Energy giant Shell’s move to the Silver Fin building in the centre of Aberdeen has been highlighted as a sign of growing momentum across office rentals in the coming months, as workers return to their desks and leases expire.
According to property firm Colliers, high quality space and environmental, social and governance (ESG) commitments will be the key criteria as companies consider moving to new locations.
The company is predicting the year is “set to end on a high,” despite its latest snapshot of the Scottish commercial property market showing a drop in transactions across all sectors, except retail warehouses, in the third quarter of 2021.
Colliers said a resurgence of Covid-19 cases, and school summer holidays had been among the factors that suppressed deals activity, with the total invested falling from £600m in the second quarter to £360 in the most recent period.
The figure was 33% above 2020 levels, but below the corresponding five-year average.
Offices and retail accounted for the largest overall shares by value, with £170 transacted in each segment.
Oliver Kolodseike, director and head of economic research, at Colliers, said: “In line with the rest of the UK, quarterly volumes in Scotland were lower than Q2.
“However, we should see a pick-up during the final quarter of the year and easily beat last year’s total of £1.4billion.”
He continued: “There is still a large amount of pent-up savings across Scotland and retailers will be hoping that some of this will be spent on the high street.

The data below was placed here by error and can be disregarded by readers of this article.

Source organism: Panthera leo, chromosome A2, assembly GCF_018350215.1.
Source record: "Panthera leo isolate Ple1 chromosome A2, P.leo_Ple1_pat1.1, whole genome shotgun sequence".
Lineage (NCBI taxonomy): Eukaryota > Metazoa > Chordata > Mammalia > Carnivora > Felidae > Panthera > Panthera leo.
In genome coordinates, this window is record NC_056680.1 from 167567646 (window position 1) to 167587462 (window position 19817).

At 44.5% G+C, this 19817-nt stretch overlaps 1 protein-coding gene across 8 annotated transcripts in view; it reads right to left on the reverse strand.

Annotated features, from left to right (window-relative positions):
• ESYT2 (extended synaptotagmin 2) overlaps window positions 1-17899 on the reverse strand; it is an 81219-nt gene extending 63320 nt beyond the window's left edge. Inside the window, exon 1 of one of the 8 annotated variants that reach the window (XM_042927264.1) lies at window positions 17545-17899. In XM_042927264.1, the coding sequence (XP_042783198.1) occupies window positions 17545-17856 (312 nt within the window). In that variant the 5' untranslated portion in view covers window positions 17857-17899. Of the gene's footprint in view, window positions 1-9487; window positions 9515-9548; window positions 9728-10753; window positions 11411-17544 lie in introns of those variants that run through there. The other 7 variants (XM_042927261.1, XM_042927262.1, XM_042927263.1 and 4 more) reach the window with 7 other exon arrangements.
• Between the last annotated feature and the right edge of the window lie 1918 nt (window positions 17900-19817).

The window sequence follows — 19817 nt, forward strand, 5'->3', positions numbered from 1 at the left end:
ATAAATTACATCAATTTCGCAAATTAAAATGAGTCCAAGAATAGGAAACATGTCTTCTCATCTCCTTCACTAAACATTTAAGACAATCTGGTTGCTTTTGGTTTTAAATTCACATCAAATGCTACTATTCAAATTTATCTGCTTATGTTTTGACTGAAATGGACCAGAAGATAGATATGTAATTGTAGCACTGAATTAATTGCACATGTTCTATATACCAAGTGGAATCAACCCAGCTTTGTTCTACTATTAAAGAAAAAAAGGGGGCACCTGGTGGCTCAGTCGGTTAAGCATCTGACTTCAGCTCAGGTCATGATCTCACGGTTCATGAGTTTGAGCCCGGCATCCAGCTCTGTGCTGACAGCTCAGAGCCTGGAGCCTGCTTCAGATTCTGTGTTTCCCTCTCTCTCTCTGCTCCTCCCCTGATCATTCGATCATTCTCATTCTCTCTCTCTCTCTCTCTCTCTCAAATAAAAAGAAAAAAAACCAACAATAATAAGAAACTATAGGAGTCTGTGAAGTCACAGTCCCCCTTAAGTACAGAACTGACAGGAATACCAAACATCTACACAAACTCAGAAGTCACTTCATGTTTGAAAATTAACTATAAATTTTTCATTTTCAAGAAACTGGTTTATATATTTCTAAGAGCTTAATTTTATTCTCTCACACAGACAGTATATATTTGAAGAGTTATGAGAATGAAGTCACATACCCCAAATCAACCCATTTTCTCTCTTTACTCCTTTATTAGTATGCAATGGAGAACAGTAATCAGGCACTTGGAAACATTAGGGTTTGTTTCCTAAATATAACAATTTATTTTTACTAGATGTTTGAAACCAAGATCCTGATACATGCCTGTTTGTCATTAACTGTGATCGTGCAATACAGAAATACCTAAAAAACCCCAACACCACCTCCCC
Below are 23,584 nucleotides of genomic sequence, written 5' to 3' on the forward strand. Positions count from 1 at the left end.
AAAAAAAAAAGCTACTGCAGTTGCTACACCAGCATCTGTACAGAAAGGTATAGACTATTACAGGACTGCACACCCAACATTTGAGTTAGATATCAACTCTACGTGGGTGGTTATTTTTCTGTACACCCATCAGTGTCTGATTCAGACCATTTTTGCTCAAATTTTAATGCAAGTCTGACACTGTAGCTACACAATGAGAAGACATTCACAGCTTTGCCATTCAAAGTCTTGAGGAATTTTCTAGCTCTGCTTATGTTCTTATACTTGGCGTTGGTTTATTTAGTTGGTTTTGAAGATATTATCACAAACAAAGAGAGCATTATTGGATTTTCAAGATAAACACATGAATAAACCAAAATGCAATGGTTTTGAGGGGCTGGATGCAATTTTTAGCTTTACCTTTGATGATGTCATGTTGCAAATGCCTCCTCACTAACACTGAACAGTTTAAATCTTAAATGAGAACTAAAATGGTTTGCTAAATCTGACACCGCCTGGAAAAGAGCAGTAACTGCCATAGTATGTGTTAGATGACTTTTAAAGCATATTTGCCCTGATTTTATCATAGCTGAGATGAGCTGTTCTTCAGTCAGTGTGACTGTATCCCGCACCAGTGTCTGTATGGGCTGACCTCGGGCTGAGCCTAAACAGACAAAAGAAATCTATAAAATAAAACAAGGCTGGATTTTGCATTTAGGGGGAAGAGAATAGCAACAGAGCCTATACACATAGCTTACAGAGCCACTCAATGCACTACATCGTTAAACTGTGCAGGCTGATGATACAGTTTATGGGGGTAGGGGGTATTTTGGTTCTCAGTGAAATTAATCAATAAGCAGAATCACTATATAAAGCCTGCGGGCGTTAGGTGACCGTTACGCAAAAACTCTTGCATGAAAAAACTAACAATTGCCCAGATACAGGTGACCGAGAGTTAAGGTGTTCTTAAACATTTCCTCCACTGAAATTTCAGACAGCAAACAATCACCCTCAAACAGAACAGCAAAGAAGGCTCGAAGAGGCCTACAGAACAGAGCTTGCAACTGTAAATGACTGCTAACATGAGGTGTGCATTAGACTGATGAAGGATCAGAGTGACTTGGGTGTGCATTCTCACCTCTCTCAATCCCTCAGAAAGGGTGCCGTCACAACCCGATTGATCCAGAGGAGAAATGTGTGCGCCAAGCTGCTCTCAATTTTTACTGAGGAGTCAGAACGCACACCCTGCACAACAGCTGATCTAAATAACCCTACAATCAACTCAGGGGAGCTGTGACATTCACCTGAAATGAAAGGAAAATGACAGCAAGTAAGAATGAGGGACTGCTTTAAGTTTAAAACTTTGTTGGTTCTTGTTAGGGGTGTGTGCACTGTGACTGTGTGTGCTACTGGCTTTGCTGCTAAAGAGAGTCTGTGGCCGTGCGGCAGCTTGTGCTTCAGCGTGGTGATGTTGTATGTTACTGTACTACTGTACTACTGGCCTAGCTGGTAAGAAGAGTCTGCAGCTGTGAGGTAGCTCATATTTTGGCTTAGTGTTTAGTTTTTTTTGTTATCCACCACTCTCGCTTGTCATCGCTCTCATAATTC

“However, market conditions remain challenging as consumer behaviour continues to change. Rents will continue to fall, although rates of decline have slowed recently.
“With more workers returning to offices and leases expiring, we are likely to see a growing momentum across offices in the coming months, with high quality space and ESG commitments key criteria.”
Shell’s planned move from its current North Sea base, in Tullos, to Union Street was announced last month.
The company is taking 71,000 sq ft at the Silver Fin building, giving space for around 1,000 staff.
A number of other property deals in Aberdeen in the third quarter were highlighted in Colliers’ report.
They included LXi’s £4m acquisition of Tullos Industrial Estate and the £3m sale of the 12,000 sq ft Sainsbury’s store on North Deeside Road to a private investor.
An asset in Aberdeen was part of a seven-asset portfolio, including ones in Lanark and Bellshill, bought by Investcorp for £33m.
Alpha Pharmaceuticals bought a 40,600 sq ft office building in Aberdeen’s Ruby Lane for £1m.
In Edinburgh during the quarter there were four major office transactions, totalling just over £100m, while in Glasgow there were a further four, amounting to £67m.
Patrick Ford, national capital markets director at Colliers in Glasgow, said: “There are clear signs of activity picking up with a number of high-profile offices in Edinburgh and Glasgow currently on the market or being prepared for sale.
“We expect record-volumes to be recorded in Q4. Interest continues unabated from overseas investors targeting ‘core plus and value add’ offices in both cities, as well as key European and US investors targeting prime assets in the office and logistics segments.
“These are all set against the backdrop of international travel restrictions easing.”
He added: “Sustainability has never been in such sharp focus in Scotland and with Glasgow hosting COP 26 the importance of buildings ESG credentials across all sectors is becoming an increasingly dominate narrative in the investment market.”